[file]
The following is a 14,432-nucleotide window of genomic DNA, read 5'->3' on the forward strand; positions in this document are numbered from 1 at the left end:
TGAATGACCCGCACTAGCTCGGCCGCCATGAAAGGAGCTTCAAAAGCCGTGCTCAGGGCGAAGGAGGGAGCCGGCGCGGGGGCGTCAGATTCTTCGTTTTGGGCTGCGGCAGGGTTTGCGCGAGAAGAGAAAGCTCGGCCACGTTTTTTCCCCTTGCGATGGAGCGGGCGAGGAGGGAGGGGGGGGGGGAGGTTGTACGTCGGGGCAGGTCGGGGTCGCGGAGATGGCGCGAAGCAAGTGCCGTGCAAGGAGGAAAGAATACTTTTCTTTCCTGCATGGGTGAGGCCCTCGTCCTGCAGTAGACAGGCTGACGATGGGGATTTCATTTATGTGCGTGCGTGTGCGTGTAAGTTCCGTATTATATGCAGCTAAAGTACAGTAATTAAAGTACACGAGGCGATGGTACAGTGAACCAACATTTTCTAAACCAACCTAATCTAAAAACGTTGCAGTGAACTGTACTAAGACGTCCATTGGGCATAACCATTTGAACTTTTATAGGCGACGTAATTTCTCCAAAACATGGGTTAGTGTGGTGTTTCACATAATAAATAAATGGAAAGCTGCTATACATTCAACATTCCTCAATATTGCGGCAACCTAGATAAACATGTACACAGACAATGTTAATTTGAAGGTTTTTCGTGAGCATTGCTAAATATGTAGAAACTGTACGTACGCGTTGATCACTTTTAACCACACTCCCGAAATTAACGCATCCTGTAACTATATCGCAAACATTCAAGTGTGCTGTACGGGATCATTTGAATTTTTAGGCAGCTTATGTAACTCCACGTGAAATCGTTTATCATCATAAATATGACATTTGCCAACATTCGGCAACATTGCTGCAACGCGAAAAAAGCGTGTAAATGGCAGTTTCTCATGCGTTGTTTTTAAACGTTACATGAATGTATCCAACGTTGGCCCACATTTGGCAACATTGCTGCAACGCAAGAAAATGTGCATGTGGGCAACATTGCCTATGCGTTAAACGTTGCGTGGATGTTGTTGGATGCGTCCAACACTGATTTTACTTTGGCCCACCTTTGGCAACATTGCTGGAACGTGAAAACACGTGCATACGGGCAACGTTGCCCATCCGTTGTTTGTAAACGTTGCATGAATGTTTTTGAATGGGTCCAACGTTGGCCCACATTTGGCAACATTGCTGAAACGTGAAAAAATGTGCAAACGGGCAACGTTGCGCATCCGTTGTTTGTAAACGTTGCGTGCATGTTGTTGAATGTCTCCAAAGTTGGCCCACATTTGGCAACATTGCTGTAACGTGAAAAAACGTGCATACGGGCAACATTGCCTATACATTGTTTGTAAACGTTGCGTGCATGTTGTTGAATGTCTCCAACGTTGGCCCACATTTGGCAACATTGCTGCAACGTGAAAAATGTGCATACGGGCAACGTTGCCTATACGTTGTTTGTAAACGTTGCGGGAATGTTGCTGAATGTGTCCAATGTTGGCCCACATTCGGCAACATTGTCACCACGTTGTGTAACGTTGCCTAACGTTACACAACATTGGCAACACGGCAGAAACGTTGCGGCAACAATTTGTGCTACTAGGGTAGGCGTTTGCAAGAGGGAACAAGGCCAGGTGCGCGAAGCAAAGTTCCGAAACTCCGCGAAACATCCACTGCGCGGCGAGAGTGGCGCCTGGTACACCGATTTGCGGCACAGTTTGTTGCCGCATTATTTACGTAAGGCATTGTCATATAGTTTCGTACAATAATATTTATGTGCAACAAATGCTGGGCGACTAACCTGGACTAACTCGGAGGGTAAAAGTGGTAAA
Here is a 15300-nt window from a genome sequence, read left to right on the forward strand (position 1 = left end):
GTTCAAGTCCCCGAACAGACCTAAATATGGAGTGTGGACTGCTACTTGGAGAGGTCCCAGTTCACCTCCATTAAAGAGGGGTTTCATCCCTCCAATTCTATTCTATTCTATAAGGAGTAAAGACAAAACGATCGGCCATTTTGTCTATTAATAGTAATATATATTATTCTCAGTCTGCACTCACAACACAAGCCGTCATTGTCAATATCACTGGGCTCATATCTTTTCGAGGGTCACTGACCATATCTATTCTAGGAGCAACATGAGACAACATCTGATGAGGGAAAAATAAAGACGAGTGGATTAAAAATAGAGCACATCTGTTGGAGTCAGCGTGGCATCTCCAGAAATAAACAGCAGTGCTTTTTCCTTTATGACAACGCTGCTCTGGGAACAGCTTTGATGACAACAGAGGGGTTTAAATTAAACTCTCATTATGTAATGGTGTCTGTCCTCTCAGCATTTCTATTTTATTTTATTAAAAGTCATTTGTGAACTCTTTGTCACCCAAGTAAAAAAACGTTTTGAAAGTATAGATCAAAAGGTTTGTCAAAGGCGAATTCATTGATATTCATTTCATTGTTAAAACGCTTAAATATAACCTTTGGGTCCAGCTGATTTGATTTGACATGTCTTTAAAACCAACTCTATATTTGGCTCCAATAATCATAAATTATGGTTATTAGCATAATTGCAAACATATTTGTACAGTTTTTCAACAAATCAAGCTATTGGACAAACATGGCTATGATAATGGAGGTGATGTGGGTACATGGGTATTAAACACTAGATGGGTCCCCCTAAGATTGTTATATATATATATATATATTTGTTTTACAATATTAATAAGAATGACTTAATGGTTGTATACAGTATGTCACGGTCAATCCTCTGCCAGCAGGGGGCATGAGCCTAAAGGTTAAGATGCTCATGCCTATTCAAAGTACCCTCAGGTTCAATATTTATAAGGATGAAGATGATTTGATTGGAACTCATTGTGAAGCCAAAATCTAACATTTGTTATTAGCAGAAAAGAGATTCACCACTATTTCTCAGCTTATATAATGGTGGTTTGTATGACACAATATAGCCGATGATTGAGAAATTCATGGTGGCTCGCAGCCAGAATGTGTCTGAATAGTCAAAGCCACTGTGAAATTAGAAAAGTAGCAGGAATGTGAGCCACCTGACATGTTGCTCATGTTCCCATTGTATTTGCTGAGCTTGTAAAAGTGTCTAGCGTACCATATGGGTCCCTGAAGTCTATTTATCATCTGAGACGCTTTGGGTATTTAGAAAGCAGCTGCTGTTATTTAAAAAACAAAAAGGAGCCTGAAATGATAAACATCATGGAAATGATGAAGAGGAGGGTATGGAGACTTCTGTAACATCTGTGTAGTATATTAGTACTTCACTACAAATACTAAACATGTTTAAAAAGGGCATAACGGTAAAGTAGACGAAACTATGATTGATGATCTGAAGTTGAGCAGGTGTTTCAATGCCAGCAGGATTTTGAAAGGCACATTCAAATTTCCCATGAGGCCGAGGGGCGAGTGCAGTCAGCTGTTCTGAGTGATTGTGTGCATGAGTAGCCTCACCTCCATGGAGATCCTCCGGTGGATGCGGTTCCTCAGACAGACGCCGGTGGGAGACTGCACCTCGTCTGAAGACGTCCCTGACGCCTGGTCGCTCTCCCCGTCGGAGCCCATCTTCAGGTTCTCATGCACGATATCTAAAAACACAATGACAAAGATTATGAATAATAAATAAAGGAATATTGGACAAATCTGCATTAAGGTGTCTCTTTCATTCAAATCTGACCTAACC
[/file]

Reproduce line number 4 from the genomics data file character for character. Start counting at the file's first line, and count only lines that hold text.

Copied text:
GTTCAAGTCCCCGAACAGACCTAAATATGGAGTGTGGACTGCTACTTGGAGAGGTCCCAGTTCACCTCCATTAAAGAGGGGTTTCATCCCTCCAATTCTATTCTATTCTATAAGGAGTAAAGACAAAACGATCGGCCATTTTGTCTATTAATAGTAATATATATTATTCTCAGTCTGCACTCACAACACAAGCCGTCATTGTCAATATCACTGGGCTCATATCTTTTCGAGGGTCACTGACCATATCTATTCTAGGAGCAACATGAGACAACATCTGATGAGGGAAAAATAAAGACGAGTGGATTAAAAATAGAGCACATCTGTTGGAGTCAGCGTGGCATCTCCAGAAATAAACAGCAGTGCTTTTTCCTTTATGACAACGCTGCTCTGGGAACAGCTTTGATGACAACAGAGGGGTTTAAATTAAACTCTCATTATGTAATGGTGTCTGTCCTCTCAGCATTTCTATTTTATTTTATTAAAAGTCATTTGTGAACTCTTTGTCACCCAAGTAAAAAAACGTTTTGAAAGTATAGATCAAAAGGTTTGTCAAAGGCGAATTCATTGATATTCATTTCATTGTTAAAACGCTTAAATATAACCTTTGGGTCCAGCTGATTTGATTTGACATGTCTTTAAAACCAACTCTATATTTGGCTCCAATAATCATAAATTATGGTTATTAGCATAATTGCAAACATATTTGTACAGTTTTTCAACAAATCAAGCTATTGGACAAACATGGCTATGATAATGGAGGTGATGTGGGTACATGGGTATTAAACACTAGATGGGTCCCCCTAAGATTGTTATATATATATATATATATTTGTTTTACAATATTAATAAGAATGACTTAATGGTTGTATACAGTATGTCACGGTCAATCCTCTGCCAGCAGGGGGCATGAGCCTAAAGGTTAAGATGCTCATGCCTATTCAAAGTACCCTCAGGTTCAATATTTATAAGGATGAAGATGATTTGATTGGAACTCATTGTGAAGCCAAAATCTAACATTTGTTATTAGCAGAAAAGAGATTCACCACTATTTCTCAGCTTATATAATGGTGGTTTGTATGACACAATATAGCCGATGATTGAGAAATTCATGGTGGCTCGCAGCCAGAATGTGTCTGAATAGTCAAAGCCACTGTGAAATTAGAAAAGTAGCAGGAATGTGAGCCACCTGACATGTTGCTCATGTTCCCATTGTATTTGCTGAGCTTGTAAAAGTGTCTAGCGTACCATATGGGTCCCTGAAGTCTATTTATCATCTGAGACGCTTTGGGTATTTAGAAAGCAGCTGCTGTTATTTAAAAAACAAAAAGGAGCCTGAAATGATAAACATCATGGAAATGATGAAGAGGAGGGTATGGAGACTTCTGTAACATCTGTGTAGTATATTAGTACTTCACTACAAATACTAAACATGTTTAAAAAGGGCATAACGGTAAAGTAGACGAAACTATGATTGATGATCTGAAGTTGAGCAGGTGTTTCAATGCCAGCAGGATTTTGAAAGGCACATTCAAATTTCCCATGAGGCCGAGGGGCGAGTGCAGTCAGCTGTTCTGAGTGATTGTGTGCATGAGTAGCCTCACCTCCATGGAGATCCTCCGGTGGATGCGGTTCCTCAGACAGACGCCGGTGGGAGACTGCACCTCGTCTGAAGACGTCCCTGACGCCTGGTCGCTCTCCCCGTCGGAGCCCATCTTCAGGTTCTCATGCACGATATCTAAAAACACAATGACAAAGATTATGAATAATAAATAAAGGAATATTGGACAAATCTGCATTAAGGTGTCTCTTTCATTCAAATCTGACCTAACC